map The Movie

by Ben von Jagow

Published in Issue No. 268 ~ September, 2019

The movie came out on a Wednesday. By Thursday, the majority of kids at school were talking about it, and by Friday, everyone was.


“Best movie of the year,” said Tubby Newton.


“Best movie of the decade,” said Sam Winn.


“Best movie of all time,” said Gina Reedley, who was greeted by a chorus of emphatic nods.


By the following Monday, there wasn’t a child in school who hadn’t seen the movie. Even Wendell Finnegan, who used big words and preferred reading over cinema, had seen it. The movie was, in a sense, revolutionary.


The teachers at Grover Cleveland Elementary School were unsure of what to do about the ubiquitous enthusiasm the movie had generated. On one hand, it was nice to see the children so animated over a movie that was, by all accounts, clean and age-appropriate. On the other hand, education was beginning to suffer.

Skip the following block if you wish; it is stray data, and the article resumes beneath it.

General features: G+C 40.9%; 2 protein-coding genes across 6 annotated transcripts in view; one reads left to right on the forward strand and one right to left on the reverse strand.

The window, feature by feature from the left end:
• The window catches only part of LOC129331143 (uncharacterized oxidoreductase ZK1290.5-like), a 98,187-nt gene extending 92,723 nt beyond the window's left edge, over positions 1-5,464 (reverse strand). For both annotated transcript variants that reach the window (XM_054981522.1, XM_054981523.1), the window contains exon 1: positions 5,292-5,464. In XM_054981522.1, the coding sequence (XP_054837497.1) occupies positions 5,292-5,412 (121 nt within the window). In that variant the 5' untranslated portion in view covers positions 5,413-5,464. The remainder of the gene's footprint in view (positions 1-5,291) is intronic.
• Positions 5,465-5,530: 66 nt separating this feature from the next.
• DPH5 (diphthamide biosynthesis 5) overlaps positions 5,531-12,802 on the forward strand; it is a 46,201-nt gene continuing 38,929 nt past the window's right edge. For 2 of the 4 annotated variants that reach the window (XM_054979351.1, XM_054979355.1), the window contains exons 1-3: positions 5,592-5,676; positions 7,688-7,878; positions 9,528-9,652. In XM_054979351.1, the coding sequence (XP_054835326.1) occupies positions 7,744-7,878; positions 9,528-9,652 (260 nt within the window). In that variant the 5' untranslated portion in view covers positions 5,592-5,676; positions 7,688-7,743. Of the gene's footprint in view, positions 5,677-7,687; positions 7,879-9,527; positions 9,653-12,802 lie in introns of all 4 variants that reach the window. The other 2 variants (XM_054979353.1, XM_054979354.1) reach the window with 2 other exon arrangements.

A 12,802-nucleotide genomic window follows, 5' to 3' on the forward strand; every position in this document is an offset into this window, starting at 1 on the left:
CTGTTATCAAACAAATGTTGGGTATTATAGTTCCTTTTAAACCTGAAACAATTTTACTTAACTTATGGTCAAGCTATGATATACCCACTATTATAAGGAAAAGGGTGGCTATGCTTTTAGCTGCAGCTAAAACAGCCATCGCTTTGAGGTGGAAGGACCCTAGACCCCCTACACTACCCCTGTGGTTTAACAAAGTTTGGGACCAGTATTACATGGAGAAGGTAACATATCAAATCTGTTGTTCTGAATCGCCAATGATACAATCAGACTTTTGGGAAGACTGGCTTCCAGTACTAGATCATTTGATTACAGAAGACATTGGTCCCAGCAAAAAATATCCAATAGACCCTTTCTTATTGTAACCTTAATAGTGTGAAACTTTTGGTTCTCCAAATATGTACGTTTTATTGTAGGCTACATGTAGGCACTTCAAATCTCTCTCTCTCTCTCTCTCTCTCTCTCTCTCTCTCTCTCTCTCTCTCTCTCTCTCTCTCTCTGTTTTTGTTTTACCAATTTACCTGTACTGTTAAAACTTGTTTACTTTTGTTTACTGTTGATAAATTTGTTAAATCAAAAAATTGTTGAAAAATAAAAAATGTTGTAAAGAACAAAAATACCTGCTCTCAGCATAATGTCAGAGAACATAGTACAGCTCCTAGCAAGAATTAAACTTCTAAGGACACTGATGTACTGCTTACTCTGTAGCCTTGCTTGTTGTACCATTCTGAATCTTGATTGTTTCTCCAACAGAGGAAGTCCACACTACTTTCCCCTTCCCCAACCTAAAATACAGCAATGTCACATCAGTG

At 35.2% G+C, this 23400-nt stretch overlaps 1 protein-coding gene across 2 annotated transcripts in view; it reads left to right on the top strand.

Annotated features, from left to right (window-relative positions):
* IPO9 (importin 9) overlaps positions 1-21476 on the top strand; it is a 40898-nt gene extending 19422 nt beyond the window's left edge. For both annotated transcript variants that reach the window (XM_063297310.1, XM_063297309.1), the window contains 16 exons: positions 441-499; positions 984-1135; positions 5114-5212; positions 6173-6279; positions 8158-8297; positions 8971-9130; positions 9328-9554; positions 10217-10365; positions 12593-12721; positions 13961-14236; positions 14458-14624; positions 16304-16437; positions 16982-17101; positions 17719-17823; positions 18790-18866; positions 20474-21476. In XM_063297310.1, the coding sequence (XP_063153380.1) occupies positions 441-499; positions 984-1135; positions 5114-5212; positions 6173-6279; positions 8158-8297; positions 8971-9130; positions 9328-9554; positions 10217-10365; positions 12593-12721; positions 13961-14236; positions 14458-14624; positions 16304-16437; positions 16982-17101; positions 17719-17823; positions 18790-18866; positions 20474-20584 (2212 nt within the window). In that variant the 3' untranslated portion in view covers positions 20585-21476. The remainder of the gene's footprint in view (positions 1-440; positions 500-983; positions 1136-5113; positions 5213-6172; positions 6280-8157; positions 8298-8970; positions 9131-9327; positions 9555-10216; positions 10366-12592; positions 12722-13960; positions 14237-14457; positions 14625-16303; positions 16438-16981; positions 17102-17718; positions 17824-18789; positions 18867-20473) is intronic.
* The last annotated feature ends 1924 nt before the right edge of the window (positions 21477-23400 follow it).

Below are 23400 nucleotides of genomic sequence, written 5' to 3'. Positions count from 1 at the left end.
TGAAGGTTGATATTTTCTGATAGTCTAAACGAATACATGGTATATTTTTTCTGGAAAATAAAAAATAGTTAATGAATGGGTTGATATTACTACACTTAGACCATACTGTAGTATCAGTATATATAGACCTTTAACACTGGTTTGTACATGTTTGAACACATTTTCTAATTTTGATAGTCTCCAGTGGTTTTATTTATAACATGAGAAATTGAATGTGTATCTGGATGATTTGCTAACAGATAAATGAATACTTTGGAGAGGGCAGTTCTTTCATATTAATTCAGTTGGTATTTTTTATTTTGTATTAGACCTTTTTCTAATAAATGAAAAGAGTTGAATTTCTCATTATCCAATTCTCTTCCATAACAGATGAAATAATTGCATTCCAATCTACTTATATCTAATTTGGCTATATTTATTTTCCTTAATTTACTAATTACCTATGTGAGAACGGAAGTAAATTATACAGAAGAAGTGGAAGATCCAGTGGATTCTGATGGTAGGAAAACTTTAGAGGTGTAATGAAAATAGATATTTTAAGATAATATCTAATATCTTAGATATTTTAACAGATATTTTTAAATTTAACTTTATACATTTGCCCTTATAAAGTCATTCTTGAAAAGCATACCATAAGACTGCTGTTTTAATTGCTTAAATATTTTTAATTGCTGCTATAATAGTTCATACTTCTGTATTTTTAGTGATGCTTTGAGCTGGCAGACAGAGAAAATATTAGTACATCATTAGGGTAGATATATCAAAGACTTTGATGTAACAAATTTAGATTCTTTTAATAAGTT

Teachers spent half their time silencing their classes into submission, and when they finally did manage to attain order, they faced a classroom of glossy-eyed children, looking forward but otherwise lost in movie-induced reveries.


At recess no balls bounced, no Frisbees cut through the open air, and no skipping ropes slapped the asphalt. There was no crunching of gravel under rubber soles and no fights over whose turn it was on the jungle gym, only animated chatter as the children recounted their favorite parts of the movie.


It was Mr. Ebbs, one of the fifth-grade teachers, who had the idea. He had tried desperately over the past week to keep his class focused but to no avail. He wasn’t stern enough to maintain order so the children frequently broke out into raucous chatter. Unable to censor talk about the movie, Mr. Ebbs chose instead to encourage it.


While circling the playground at recess, he noticed that the majority of conversations were renditions of the children’s favorite scenes. There was never any interpretation, just rendition. So Mr. Ebbs assigned his class a presentation. Every student was to give a five-minute speech on how they interpreted the movie.